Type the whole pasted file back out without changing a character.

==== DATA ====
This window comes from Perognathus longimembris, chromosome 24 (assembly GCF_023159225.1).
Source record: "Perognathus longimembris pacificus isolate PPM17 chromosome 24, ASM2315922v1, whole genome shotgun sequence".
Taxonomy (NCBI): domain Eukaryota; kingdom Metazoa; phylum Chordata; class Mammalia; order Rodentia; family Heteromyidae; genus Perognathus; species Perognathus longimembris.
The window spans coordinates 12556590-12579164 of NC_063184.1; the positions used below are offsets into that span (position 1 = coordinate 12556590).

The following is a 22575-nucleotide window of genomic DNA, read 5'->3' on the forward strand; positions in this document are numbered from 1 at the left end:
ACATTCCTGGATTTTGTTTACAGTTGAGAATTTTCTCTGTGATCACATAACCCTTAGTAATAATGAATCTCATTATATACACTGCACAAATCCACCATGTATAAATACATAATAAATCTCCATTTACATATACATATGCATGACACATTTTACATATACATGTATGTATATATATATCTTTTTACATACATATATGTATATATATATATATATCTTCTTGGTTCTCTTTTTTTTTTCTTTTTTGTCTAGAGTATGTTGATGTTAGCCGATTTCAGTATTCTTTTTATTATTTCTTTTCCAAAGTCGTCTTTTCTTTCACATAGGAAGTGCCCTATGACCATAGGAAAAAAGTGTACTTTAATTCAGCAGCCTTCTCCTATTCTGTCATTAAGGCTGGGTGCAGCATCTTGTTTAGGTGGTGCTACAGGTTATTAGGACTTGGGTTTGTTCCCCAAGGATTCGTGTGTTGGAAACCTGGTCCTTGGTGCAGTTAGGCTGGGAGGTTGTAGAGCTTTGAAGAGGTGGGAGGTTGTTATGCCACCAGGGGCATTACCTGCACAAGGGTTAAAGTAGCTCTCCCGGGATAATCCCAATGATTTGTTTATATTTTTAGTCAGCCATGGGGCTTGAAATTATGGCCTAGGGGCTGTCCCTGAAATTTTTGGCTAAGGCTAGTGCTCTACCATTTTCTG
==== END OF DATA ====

This window comes from Perognathus longimembris, chromosome 24 (assembly GCF_023159225.1).
Source record: "Perognathus longimembris pacificus isolate PPM17 chromosome 24, ASM2315922v1, whole genome shotgun sequence".
Taxonomy (NCBI): domain Eukaryota; kingdom Metazoa; phylum Chordata; class Mammalia; order Rodentia; family Heteromyidae; genus Perognathus; species Perognathus longimembris.
The window spans coordinates 12556590-12579164 of NC_063184.1; the positions used below are offsets into that span (position 1 = coordinate 12556590).

The following is a 22575-nucleotide window of genomic DNA, read 5'->3' on the forward strand; positions in this document are numbered from 1 at the left end:
ACATTCCTGGATTTTGTTTACAGTTGAGAATTTTCTCTGTGATCACATAACCCTTAGTAATAATGAATCTCATTATATACACTGCACAAATCCACCATGTATAAATACATAATAAATCTCCATTTACATATACATATGCATGACACATTTTACATATACATGTATGTATATATATATCTTTTTACATACATATATGTATATATATATATATATCTTCTTGGTTCTCTTTTTTTTTTCTTTTTTGTCTAGAGTATGTTGATGTTAGCCGATTTCAGTATTCTTTTTATTATTTCTTTTCCAAAGTCGTCTTTTCTTTCACATAGGAAGTGCCCTATGACCATAGGAAAAAAGTGTACTTTAATTCAGCAGCCTTCTCCTATTCTGTCATTAAGGCTGGGTGCAGCATCTTGTTTAGGTGGTGCTACAGGTTATTAGGACTTGGGTTTGTTCCCCAAGGATTCGTGTGTTGGAAACCTGGTCCTTGGTGCAGTTAGGCTGGGAGGTTGTAGAGCTTTGAAGAGGTGGGAGGTTGTTATGCCACCAGGGGCATTACCTGCACAAGGGTTAAAGTAGCTCTCCCGGGATAATCCCAATGATTTGTTTATATTTTTAGTCAGCCATGGGGCTTGAAATTATGGCCTAGGGGCTGTCCCTGAAATTTTTGGCTAAGGCTAGTGCTCTACCATTTTCTG